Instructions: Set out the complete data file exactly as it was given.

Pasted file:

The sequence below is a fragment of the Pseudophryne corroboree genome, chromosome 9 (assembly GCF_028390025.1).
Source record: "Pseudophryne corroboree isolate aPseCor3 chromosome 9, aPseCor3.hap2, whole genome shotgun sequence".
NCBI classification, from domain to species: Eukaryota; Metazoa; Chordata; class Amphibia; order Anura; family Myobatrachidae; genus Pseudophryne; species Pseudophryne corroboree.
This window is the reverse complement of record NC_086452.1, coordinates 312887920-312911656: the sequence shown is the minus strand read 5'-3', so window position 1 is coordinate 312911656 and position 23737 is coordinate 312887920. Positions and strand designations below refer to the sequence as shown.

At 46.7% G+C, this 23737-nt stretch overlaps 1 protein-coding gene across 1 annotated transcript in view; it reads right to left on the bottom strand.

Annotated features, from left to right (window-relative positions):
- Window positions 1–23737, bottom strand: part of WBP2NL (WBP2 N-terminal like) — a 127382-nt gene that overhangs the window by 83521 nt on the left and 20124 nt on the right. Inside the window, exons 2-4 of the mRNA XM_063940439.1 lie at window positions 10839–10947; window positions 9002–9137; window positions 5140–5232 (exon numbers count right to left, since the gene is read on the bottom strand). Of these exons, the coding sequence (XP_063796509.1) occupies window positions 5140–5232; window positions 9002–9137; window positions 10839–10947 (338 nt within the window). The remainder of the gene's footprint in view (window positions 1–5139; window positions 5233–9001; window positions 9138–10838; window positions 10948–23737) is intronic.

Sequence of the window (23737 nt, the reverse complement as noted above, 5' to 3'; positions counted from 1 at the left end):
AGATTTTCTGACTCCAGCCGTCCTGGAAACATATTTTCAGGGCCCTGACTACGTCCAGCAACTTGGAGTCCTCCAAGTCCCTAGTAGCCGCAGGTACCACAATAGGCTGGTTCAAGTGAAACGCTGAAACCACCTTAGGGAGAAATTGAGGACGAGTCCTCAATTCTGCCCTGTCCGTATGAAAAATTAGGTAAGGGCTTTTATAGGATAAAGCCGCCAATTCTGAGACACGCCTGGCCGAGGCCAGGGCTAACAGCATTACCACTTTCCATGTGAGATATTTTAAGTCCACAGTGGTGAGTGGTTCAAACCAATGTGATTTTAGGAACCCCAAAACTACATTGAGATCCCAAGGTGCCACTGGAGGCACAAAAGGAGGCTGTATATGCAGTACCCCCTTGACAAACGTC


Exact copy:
The sequence below is a fragment of the Pseudophryne corroboree genome, chromosome 9 (assembly GCF_028390025.1).
Source record: "Pseudophryne corroboree isolate aPseCor3 chromosome 9, aPseCor3.hap2, whole genome shotgun sequence".
NCBI classification, from domain to species: Eukaryota; Metazoa; Chordata; class Amphibia; order Anura; family Myobatrachidae; genus Pseudophryne; species Pseudophryne corroboree.
This window is the reverse complement of record NC_086452.1, coordinates 312887920-312911656: the sequence shown is the minus strand read 5'-3', so window position 1 is coordinate 312911656 and position 23737 is coordinate 312887920. Positions and strand designations below refer to the sequence as shown.

At 46.7% G+C, this 23737-nt stretch overlaps 1 protein-coding gene across 1 annotated transcript in view; it reads right to left on the bottom strand.

Annotated features, from left to right (window-relative positions):
- Window positions 1–23737, bottom strand: part of WBP2NL (WBP2 N-terminal like) — a 127382-nt gene that overhangs the window by 83521 nt on the left and 20124 nt on the right. Inside the window, exons 2-4 of the mRNA XM_063940439.1 lie at window positions 10839–10947; window positions 9002–9137; window positions 5140–5232 (exon numbers count right to left, since the gene is read on the bottom strand). Of these exons, the coding sequence (XP_063796509.1) occupies window positions 5140–5232; window positions 9002–9137; window positions 10839–10947 (338 nt within the window). The remainder of the gene's footprint in view (window positions 1–5139; window positions 5233–9001; window positions 9138–10838; window positions 10948–23737) is intronic.

Sequence of the window (23737 nt, the reverse complement as noted above, 5' to 3'; positions counted from 1 at the left end):
AGATTTTCTGACTCCAGCCGTCCTGGAAACATATTTTCAGGGCCCTGACTACGTCCAGCAACTTGGAGTCCTCCAAGTCCCTAGTAGCCGCAGGTACCACAATAGGCTGGTTCAAGTGAAACGCTGAAACCACCTTAGGGAGAAATTGAGGACGAGTCCTCAATTCTGCCCTGTCCGTATGAAAAATTAGGTAAGGGCTTTTATAGGATAAAGCCGCCAATTCTGAGACACGCCTGGCCGAGGCCAGGGCTAACAGCATTACCACTTTCCATGTGAGATATTTTAAGTCCACAGTGGTGAGTGGTTCAAACCAATGTGATTTTAGGAACCCCAAAACTACATTGAGATCCCAAGGTGCCACTGGAGGCACAAAAGGAGGCTGTATATGCAGTACCCCCTTGACAAACGTC